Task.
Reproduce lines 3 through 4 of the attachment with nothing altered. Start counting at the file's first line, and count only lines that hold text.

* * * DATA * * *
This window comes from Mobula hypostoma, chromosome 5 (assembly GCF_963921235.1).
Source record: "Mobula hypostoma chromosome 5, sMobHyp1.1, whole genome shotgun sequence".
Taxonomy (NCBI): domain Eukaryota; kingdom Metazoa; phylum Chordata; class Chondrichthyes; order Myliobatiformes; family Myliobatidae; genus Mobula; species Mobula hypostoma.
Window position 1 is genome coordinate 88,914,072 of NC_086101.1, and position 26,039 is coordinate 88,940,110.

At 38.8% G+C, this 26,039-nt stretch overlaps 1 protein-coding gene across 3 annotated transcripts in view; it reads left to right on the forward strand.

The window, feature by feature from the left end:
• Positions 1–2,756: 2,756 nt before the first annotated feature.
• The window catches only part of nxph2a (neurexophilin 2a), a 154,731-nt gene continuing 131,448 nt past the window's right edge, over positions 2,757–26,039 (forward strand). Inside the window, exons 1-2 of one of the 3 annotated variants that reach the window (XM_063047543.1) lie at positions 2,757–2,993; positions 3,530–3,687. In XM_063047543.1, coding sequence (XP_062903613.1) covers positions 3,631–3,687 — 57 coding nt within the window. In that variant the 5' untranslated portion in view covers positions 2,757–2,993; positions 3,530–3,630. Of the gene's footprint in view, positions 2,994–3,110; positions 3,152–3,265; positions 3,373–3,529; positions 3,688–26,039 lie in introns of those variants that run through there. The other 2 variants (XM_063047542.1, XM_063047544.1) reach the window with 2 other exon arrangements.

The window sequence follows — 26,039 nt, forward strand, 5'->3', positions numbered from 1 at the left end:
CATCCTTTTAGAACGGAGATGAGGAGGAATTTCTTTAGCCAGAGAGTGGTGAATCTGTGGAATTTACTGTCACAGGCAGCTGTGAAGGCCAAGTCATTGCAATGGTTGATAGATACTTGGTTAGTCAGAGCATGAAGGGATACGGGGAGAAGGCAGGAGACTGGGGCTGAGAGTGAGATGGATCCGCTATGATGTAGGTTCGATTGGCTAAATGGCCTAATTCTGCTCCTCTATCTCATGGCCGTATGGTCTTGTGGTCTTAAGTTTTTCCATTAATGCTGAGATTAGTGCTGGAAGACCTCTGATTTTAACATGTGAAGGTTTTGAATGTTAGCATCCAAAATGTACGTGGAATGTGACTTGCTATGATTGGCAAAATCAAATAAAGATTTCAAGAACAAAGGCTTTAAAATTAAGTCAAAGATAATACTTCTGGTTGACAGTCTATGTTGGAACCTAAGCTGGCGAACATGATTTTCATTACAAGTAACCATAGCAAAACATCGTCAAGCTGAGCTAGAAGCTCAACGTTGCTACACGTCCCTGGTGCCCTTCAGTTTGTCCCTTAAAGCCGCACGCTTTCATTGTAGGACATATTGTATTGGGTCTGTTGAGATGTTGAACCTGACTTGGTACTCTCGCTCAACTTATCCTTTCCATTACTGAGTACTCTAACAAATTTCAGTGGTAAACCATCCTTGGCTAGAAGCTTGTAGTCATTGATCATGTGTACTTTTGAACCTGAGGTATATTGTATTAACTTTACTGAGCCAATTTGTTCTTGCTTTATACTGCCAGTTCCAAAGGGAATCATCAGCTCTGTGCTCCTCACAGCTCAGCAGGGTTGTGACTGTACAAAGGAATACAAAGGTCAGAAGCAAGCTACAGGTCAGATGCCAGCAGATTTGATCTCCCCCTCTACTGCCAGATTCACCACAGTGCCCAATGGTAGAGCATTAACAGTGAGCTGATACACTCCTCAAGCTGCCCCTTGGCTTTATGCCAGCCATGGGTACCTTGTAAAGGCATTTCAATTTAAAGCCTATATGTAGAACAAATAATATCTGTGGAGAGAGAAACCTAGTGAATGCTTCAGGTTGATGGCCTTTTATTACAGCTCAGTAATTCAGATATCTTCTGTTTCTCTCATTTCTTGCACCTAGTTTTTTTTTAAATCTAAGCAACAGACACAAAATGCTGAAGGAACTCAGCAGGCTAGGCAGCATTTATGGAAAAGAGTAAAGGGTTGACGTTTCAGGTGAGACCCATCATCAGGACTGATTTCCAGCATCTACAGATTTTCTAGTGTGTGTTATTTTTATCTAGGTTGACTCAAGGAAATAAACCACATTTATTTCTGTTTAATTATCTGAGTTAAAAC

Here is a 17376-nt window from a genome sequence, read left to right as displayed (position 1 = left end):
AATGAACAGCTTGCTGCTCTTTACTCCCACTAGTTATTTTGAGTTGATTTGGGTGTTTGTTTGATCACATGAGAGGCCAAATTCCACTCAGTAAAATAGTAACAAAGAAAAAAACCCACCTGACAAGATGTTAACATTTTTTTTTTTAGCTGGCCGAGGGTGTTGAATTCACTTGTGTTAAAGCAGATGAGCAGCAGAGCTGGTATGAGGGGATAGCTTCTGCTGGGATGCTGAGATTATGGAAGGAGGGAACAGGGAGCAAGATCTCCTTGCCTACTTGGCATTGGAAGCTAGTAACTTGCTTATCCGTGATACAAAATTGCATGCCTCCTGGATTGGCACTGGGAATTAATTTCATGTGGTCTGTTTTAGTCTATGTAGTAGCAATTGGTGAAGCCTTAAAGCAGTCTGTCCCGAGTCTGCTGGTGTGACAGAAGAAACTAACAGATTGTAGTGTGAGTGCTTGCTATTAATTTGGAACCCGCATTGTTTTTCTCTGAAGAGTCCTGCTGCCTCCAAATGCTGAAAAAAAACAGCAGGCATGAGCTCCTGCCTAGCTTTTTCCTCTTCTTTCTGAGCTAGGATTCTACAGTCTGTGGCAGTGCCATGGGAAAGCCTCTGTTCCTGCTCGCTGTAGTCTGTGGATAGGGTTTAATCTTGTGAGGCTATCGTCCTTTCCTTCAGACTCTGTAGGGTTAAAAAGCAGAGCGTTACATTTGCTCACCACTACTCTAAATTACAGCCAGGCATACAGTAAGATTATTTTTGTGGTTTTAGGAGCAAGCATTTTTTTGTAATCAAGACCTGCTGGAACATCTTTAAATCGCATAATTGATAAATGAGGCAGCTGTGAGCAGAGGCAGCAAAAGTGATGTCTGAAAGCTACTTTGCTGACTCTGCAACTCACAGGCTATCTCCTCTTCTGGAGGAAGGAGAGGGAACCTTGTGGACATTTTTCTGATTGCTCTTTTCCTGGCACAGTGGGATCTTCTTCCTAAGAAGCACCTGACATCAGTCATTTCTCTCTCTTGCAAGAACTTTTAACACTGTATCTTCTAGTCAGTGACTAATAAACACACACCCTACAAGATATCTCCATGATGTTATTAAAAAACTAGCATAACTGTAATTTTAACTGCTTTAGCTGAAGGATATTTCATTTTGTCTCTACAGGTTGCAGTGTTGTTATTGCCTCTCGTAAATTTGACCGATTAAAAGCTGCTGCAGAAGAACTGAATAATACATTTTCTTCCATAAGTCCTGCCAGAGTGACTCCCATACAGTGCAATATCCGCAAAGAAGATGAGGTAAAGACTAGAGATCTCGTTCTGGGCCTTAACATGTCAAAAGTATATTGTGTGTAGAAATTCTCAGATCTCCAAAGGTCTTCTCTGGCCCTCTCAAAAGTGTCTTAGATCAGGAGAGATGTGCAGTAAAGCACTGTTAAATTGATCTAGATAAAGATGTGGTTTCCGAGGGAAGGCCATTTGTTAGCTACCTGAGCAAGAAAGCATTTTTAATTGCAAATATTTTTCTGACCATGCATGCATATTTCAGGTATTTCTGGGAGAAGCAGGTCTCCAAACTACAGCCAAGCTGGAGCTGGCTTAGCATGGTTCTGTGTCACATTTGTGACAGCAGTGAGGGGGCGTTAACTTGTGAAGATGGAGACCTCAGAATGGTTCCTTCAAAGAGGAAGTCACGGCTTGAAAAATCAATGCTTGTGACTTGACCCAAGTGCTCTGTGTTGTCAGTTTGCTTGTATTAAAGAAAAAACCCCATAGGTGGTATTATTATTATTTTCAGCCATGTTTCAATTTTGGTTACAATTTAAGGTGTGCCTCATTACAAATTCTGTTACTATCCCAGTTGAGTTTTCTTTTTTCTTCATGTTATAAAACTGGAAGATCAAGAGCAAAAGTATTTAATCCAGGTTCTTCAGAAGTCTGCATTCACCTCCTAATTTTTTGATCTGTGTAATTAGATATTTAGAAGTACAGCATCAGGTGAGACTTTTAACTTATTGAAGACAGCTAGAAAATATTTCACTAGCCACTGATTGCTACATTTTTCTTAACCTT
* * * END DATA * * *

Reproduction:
Taxonomy (NCBI): domain Eukaryota; kingdom Metazoa; phylum Chordata; class Chondrichthyes; order Myliobatiformes; family Myliobatidae; genus Mobula; species Mobula hypostoma.
Window position 1 is genome coordinate 88,914,072 of NC_086101.1, and position 26,039 is coordinate 88,940,110.